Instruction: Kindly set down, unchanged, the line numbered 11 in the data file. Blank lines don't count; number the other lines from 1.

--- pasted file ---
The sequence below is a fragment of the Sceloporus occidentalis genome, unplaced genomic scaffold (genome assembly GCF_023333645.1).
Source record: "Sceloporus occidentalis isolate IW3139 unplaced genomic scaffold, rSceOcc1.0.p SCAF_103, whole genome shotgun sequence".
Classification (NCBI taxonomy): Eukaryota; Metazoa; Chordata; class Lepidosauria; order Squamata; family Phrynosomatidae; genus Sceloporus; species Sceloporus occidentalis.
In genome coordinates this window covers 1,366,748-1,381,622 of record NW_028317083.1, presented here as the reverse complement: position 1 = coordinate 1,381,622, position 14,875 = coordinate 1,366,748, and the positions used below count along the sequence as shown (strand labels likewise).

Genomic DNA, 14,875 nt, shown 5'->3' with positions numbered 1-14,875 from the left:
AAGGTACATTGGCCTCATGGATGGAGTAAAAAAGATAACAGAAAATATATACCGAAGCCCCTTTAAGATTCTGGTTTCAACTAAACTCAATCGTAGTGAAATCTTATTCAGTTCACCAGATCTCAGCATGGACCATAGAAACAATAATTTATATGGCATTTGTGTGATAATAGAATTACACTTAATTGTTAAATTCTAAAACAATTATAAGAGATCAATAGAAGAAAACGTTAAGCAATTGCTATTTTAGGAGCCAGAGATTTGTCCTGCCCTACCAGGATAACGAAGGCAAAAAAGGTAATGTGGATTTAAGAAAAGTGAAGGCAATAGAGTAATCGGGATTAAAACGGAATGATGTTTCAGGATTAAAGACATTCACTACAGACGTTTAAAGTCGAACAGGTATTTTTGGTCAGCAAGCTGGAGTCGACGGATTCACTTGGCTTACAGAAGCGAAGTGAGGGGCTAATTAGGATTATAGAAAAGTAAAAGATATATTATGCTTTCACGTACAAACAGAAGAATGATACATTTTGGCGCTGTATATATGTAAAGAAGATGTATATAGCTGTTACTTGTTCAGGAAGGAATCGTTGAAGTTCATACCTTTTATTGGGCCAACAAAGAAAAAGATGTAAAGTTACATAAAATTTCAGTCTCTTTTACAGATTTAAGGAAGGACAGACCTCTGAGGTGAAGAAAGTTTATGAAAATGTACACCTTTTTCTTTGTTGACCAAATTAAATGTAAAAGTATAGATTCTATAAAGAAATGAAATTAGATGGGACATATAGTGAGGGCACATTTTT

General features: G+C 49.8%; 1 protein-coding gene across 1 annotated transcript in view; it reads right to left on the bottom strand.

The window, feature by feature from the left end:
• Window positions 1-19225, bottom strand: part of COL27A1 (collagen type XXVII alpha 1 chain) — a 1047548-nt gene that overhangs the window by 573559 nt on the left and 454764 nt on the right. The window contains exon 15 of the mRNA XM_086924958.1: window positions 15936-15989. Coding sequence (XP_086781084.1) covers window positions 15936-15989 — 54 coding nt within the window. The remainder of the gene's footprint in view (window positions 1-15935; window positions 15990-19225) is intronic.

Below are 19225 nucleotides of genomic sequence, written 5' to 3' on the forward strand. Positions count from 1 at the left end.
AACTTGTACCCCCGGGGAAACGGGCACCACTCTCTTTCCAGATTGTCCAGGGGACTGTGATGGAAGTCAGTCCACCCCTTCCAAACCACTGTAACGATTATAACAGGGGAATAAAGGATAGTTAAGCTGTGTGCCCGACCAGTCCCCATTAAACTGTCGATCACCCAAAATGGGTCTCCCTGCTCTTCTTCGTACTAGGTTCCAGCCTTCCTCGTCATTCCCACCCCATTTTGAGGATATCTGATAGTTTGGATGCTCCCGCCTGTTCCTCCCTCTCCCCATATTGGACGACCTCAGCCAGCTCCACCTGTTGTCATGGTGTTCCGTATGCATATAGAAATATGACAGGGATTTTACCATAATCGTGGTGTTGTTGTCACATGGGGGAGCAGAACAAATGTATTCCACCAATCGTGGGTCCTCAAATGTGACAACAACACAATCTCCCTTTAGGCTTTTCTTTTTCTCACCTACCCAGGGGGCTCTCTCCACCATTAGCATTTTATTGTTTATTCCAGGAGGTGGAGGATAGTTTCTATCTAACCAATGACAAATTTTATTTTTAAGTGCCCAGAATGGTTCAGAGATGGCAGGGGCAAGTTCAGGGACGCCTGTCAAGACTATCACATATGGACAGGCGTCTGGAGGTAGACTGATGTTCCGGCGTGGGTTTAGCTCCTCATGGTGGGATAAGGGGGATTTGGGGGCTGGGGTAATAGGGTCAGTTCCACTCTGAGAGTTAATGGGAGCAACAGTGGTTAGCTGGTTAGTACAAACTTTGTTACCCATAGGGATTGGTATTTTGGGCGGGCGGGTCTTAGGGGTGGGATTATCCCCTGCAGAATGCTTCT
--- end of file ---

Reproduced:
AACTTGTACCCCCGGGGAAACGGGCACCACTCTCTTTCCAGATTGTCCAGGGGACTGTGATGGAAGTCAGTCCACCCCTTCCAAACCACTGTAACGATTATAACAGGGGAATAAAGGATAGTTAAGCTGTGTGCCCGACCAGTCCCCATTAAACTGTCGATCACCCAAAATGGGTCTCCCTGCTCTTCTTCGTACTAGGTTCCAGCCTTCCTCGTCATTCCCACCCCATTTTGAGGATATCTGATAGTTTGGATGCTCCCGCCTGTTCCTCCCTCTCCCCATATTGGACGACCTCAGCCAGCTCCACCTGTTGTCATGGTGTTCCGTATGCATATAGAAATATGACAGGGATTTTACCATAATCGTGGTGTTGTTGTCACATGGGGGAGCAGAACAAATGTATTCCACCAATCGTGGGTCCTCAAATGTGACAACAACACAATCTCCCTTTAGGCTTTTCTTTTTCTCACCTACCCAGGGGGCTCTCTCCACCATTAGCATTTTATTGTTTATTCCAGGAGGTGGAGGATAGTTTCTATCTAACCAATGACAAATTTTATTTTTAAGTGCCCAGAATGGTTCAGAGATGGCAGGGGCAAGTTCAGGGACGCCTGTCAAGACTATCACATATGGACAGGCGTCTGGAGGTAGACTGATGTTCCGGCGTGGGTTTAGCTCCTCATGGTGGGATAAGGGGGATTTGGGGGCTGGGGTAATAGGGTCAGTTCCACTCTGAGAGTTAATGGGAGCAACAGTGGTTAGCTGGTTAGTACAAACTTTGTTACCCATAGGGATTGGTATTTTGGGCGGGCGGGTCTTAGGGGTGGGATTATCCCCTGCAGAATGCTTCT